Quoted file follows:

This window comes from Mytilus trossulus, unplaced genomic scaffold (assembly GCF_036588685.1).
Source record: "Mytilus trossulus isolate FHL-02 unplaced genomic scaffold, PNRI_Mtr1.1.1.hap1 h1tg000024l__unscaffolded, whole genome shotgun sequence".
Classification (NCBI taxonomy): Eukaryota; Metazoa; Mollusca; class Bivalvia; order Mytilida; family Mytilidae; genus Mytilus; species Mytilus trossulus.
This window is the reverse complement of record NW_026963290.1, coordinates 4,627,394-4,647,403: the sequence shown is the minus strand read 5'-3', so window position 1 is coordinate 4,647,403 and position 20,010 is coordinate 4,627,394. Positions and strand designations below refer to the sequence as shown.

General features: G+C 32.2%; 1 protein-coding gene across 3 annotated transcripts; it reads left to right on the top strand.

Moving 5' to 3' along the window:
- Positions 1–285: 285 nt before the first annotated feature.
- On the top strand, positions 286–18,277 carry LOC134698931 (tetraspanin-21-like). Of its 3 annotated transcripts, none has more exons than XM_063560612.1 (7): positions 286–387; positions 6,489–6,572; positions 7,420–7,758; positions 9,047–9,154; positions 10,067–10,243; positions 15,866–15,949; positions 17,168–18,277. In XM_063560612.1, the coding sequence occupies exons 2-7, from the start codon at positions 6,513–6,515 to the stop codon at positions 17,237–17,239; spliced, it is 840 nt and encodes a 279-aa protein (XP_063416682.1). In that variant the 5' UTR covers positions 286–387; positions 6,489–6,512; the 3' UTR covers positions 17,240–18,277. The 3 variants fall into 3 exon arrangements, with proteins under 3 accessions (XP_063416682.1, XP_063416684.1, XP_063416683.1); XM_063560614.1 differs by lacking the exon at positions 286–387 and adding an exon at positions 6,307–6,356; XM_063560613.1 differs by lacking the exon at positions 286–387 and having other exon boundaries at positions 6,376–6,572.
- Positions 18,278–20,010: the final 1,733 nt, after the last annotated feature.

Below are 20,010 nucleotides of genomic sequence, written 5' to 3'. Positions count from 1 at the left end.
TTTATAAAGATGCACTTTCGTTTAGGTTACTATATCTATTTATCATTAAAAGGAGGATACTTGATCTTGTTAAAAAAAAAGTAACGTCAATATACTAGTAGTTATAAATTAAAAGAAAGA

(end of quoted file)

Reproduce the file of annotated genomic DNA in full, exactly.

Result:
This window comes from Mytilus trossulus, unplaced genomic scaffold (assembly GCF_036588685.1).
Source record: "Mytilus trossulus isolate FHL-02 unplaced genomic scaffold, PNRI_Mtr1.1.1.hap1 h1tg000024l__unscaffolded, whole genome shotgun sequence".
Classification (NCBI taxonomy): Eukaryota; Metazoa; Mollusca; class Bivalvia; order Mytilida; family Mytilidae; genus Mytilus; species Mytilus trossulus.
This window is the reverse complement of record NW_026963290.1, coordinates 4,627,394-4,647,403: the sequence shown is the minus strand read 5'-3', so window position 1 is coordinate 4,647,403 and position 20,010 is coordinate 4,627,394. Positions and strand designations below refer to the sequence as shown.

General features: G+C 32.2%; 1 protein-coding gene across 3 annotated transcripts; it reads left to right on the top strand.

Moving 5' to 3' along the window:
- Positions 1–285: 285 nt before the first annotated feature.
- On the top strand, positions 286–18,277 carry LOC134698931 (tetraspanin-21-like). Of its 3 annotated transcripts, none has more exons than XM_063560612.1 (7): positions 286–387; positions 6,489–6,572; positions 7,420–7,758; positions 9,047–9,154; positions 10,067–10,243; positions 15,866–15,949; positions 17,168–18,277. In XM_063560612.1, the coding sequence occupies exons 2-7, from the start codon at positions 6,513–6,515 to the stop codon at positions 17,237–17,239; spliced, it is 840 nt and encodes a 279-aa protein (XP_063416682.1). In that variant the 5' UTR covers positions 286–387; positions 6,489–6,512; the 3' UTR covers positions 17,240–18,277. The 3 variants fall into 3 exon arrangements, with proteins under 3 accessions (XP_063416682.1, XP_063416684.1, XP_063416683.1); XM_063560614.1 differs by lacking the exon at positions 286–387 and adding an exon at positions 6,307–6,356; XM_063560613.1 differs by lacking the exon at positions 286–387 and having other exon boundaries at positions 6,376–6,572.
- Positions 18,278–20,010: the final 1,733 nt, after the last annotated feature.

Below are 20,010 nucleotides of genomic sequence, written 5' to 3'. Positions count from 1 at the left end.
TTTATAAAGATGCACTTTCGTTTAGGTTACTATATCTATTTATCATTAAAAGGAGGATACTTGATCTTGTTAAAAAAAAAGTAACGTCAATATACTAGTAGTTATAAATTAAAAGAAAGA